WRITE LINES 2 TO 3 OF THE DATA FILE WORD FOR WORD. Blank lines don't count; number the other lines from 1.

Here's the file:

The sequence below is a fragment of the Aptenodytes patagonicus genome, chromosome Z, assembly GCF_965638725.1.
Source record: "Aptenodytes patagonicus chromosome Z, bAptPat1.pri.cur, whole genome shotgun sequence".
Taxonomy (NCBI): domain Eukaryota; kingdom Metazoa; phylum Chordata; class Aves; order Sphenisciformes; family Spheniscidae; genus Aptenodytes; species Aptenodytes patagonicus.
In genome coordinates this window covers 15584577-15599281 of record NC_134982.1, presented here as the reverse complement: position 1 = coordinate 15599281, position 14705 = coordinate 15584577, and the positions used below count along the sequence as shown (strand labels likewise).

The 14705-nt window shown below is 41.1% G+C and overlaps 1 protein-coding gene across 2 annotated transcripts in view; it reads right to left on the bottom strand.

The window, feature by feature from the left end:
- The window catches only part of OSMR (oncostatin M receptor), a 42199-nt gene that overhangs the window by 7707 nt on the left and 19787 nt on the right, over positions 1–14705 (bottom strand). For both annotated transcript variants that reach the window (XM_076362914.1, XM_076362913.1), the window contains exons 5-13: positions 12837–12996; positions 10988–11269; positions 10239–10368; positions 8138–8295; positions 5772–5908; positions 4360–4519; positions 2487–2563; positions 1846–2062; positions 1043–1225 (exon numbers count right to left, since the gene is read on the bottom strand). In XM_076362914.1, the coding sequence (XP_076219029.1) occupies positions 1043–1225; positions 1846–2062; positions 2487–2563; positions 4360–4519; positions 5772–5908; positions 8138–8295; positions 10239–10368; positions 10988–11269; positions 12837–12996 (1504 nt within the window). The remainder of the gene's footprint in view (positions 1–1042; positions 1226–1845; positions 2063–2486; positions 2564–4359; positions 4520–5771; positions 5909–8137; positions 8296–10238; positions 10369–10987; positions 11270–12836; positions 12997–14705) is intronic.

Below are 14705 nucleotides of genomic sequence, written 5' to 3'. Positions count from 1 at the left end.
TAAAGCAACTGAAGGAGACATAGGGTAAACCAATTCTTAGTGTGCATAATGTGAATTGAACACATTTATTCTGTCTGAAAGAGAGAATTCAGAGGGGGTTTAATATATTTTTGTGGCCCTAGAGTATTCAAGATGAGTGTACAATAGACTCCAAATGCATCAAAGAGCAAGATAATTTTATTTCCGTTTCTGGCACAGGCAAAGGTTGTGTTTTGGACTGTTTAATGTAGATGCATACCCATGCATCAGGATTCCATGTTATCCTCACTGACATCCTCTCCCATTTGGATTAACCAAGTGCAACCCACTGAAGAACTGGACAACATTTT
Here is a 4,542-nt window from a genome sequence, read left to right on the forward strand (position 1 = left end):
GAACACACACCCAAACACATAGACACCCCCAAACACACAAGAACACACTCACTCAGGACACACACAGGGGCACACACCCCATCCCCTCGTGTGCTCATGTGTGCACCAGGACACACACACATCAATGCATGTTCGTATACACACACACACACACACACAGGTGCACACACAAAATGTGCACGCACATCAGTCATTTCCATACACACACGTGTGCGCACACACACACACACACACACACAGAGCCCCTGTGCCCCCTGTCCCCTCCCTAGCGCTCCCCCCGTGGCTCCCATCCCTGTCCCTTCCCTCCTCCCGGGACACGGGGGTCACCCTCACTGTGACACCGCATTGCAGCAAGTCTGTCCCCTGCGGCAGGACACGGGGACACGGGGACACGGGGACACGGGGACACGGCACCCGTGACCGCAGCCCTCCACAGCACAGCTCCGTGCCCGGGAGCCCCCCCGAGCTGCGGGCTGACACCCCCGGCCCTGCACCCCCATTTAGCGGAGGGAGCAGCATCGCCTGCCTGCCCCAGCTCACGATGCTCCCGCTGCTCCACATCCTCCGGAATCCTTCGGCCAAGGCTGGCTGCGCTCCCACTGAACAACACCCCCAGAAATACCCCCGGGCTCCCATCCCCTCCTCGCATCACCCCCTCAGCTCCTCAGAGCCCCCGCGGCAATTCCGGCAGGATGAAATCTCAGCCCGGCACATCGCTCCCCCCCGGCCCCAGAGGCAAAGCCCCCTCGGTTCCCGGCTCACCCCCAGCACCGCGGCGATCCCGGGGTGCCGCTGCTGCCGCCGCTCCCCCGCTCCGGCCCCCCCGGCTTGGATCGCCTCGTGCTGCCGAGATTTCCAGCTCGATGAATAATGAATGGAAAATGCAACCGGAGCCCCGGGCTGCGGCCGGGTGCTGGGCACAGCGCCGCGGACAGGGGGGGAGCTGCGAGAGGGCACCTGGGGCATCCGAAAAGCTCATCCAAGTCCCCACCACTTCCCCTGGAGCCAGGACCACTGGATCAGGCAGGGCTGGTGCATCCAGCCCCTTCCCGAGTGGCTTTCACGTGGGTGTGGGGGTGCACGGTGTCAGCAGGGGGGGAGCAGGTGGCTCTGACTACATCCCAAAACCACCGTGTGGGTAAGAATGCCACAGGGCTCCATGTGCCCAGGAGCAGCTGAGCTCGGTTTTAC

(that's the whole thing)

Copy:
Source record: "Aptenodytes patagonicus chromosome Z, bAptPat1.pri.cur, whole genome shotgun sequence".
Taxonomy (NCBI): domain Eukaryota; kingdom Metazoa; phylum Chordata; class Aves; order Sphenisciformes; family Spheniscidae; genus Aptenodytes; species Aptenodytes patagonicus.